What is leverage?

Podcast Duration: 05:08
Hi Friends, and greetings from Angel Broking

Today we are going to talk about a very common and powerful concept in the world of trading. Can you make a guess?

We are talking about leverage today!

So friends, leverage is basically the use of borrowed capital, or debt towards an investment. The objective of using leverage is to amplify the returns on an investment.

So why doesn’t everyone use leverage? After all, the returns on your investment can be amplified using leverage. That’s because leverage also multiplies the risk associated with your investment.

Got it?

Friends, leverage is used by individuals and companies alike. But before we talk about how it is done, let’s talk about the word origin - have you seen a bottle opener? Without it, cracking your soda bottle open takes so much effort. But the opener amplifies the effort you put, and opens the bottle easily.

This is exactly how leverage gives an amplifying boost to your investment.

So how is this concept used in trading? Let’s talk about individual investors first.

Investors basically lever their investments with instruments like futures, options, and margin accounts.

Companies, on the other hand, finance their assets for leverage. So instead of issuing stocks to raise funds, companies use debt financing to invest in business operations. The objective here is to generate value for the shareholder.

Now, for individuals, there is another option to access leverage, if making use of leverage directly is not something they are comfortable with. So how is that done?

To do that, investors can choose to invest in those companies which make use of leverage in their operations or expansion efforts. Sounds simple, right? Then let’s move ahead.

Friends, are you familiar with the concept of margin accounts? If not, then let’s review it once - because both leverage and margin accounts are similar concepts that involve borrowing. But they should not be confused. Basically, you can make use of margin accounts to borrow money from your broker.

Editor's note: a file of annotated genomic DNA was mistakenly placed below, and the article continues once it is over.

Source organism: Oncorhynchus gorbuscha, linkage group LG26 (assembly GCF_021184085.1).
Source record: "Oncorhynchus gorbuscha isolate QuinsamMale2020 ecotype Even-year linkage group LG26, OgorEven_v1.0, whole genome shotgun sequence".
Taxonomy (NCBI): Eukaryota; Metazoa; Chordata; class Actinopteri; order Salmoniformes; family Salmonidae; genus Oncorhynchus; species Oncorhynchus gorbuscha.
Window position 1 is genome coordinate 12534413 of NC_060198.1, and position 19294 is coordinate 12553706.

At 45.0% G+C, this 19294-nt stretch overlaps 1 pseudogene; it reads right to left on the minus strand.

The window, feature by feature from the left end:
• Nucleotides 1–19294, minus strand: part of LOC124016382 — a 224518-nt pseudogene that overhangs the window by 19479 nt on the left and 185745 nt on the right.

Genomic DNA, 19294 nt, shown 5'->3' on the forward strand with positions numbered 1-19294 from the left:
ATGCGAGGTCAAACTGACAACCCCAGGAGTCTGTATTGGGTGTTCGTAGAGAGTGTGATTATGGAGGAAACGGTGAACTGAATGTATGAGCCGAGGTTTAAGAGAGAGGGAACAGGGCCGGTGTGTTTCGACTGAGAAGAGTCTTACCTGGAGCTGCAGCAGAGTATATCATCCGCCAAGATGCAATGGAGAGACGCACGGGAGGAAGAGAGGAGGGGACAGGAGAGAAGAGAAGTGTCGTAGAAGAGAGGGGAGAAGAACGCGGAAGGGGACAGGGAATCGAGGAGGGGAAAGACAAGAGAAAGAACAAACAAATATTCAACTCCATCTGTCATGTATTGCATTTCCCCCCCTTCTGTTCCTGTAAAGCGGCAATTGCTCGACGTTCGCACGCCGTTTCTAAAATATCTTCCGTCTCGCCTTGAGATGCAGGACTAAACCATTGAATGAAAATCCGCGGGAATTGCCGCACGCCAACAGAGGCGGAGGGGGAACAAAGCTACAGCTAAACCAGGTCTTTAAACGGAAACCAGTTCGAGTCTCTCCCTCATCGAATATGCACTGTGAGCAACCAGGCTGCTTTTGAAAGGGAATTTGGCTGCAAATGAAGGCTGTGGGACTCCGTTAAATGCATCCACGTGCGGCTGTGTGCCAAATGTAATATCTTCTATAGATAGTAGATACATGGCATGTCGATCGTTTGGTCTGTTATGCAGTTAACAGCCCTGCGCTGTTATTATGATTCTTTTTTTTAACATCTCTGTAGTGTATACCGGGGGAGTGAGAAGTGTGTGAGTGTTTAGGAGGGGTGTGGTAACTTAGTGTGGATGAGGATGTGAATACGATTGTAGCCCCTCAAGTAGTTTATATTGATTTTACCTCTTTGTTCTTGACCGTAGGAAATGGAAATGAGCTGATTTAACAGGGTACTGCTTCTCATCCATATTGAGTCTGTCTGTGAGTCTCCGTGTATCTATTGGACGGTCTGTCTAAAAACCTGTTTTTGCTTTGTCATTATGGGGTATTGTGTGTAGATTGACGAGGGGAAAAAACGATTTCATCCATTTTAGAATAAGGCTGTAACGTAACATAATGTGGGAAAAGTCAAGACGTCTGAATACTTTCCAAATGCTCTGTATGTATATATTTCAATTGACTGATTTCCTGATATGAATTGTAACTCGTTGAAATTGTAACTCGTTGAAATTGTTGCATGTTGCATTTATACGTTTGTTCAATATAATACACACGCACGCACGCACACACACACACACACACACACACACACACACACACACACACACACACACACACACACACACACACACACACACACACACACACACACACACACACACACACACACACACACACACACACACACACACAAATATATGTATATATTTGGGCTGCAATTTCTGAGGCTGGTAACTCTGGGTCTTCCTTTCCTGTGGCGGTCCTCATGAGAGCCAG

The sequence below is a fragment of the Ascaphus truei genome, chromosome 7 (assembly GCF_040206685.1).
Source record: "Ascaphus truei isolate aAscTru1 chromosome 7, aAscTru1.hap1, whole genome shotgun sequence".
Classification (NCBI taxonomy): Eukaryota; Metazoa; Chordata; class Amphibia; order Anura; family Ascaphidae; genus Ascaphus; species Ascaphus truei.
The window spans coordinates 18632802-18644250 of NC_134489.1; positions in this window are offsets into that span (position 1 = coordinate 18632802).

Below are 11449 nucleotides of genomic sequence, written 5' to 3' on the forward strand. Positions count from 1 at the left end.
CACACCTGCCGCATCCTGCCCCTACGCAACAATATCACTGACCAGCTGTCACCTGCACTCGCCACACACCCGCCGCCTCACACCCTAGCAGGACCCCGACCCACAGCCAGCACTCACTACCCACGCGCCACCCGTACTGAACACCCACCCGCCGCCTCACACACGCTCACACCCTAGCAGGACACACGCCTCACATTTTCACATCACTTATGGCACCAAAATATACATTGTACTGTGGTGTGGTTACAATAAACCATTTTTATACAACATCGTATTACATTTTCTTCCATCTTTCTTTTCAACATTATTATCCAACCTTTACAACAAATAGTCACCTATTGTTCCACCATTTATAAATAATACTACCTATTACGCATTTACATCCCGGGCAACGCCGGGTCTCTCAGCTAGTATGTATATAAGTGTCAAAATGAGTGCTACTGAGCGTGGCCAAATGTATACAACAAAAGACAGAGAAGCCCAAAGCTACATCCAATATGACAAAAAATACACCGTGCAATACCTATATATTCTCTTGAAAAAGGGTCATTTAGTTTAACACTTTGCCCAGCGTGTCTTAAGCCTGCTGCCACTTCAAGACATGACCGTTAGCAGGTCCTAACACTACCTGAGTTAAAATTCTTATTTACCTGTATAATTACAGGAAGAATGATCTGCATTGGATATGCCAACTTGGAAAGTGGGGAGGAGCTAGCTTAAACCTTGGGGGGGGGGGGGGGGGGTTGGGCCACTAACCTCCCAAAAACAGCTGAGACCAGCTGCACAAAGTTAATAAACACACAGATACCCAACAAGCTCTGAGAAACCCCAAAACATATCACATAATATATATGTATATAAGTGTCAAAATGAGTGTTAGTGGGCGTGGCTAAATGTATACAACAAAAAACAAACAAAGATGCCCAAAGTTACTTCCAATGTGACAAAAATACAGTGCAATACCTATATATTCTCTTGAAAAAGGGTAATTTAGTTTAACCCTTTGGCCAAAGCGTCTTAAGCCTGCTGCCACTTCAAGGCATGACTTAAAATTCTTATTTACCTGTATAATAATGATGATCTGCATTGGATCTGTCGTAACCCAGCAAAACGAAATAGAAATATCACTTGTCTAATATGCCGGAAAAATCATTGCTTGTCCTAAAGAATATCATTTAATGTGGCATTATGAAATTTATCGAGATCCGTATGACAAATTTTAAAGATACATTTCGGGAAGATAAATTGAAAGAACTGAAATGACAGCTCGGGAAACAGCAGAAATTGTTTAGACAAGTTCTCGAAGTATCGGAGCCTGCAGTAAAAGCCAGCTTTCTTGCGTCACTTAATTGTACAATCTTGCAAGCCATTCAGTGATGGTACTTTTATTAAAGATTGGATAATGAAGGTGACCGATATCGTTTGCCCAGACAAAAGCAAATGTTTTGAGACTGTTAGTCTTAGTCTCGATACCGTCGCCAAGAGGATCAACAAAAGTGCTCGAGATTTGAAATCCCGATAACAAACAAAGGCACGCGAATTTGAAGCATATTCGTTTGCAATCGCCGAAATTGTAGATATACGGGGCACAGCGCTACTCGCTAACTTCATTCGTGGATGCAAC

This money is borrowed on a fixed interest rate basis, which is then used to purchase securities, options, futures contracts, etc. The idea is more or less similar to leverage.

That’s because leverage is a wider umbrella term - margin accounts are essentially one of the many ways to create leverage.

To create leverage, investors also make use of personal loans. Apart from that, investors can also finance their properties to create leverage. However, this is not advisable.

Even personal loans can put you in a tricky spot. Basically, if the interest rates on your personal loans change, then it can drag down your returns, and further maximise your losses in case your investment goes south. So let’s see how leverage works.

Imagine that you are investing 1000 rupees in some stocks. You are optimistic about it’s growth, and your detailed analysis predicts a solid 20% growth on these stocks. In such a case, you will end up with Rs 1200 at the end of the year.

Now imagine that you borrowed Rs 19000 for the same investment at an interest rate of 5%. In this case, you will end up with Rs 24,000 at the end of the first year. At the given interest rates, you will return around 20000 rupees to the bank, leaving you with a profit of 3000 rupees.

Where the return on your investment without leverage was 20%, the return with leverage got multiplied by a factor of 15! But keep in mind that leverage also involves huge risk. In case the investment doesn’t give adequate returns, or even faces losses, you still have to pay back the debt, with interest. So taking leverage has to be a very carefully thought out decision, as it increases your liabilities.

So friends, the concept of leverage is used by companies almost everywhere - in hedge funds, expansions, and even leveraged buyouts.

Now you must also have an idea about how leverage multiplies risk and losses too. In our last example, if our prediction was wrong and the stock declined at 10% over the year, then making use of leverage would land you in a debt of 1000 rupees after losing all your capital.

Friends, this example had exaggerated and rounded numbers to help you understand the concept easily. In the real world, while the rates will be different, the concept remains the same.

Generally, beginners in the stock market are advised to stay away from using leverage. The above example is precisely why - leverage can be a high-risk game. It can multiply the risk in your portfolio.

That’s why, before leveraging your investment, you must have a strong confidence in the growth of those particular stocks. This should be backed by an in-depth technical and market analysis.

It is said that leverage is for investors with a strong market experience and a high risk appetite. And if you do not have financial capability to support debt, then you should ideally stay away from leveraging.

So friends, that’s all we have for today’s podcast.

If you like what we talked about, don’t forget to share this podcast.

Goodbye friends - Angel Broking wishes you a good day ahead.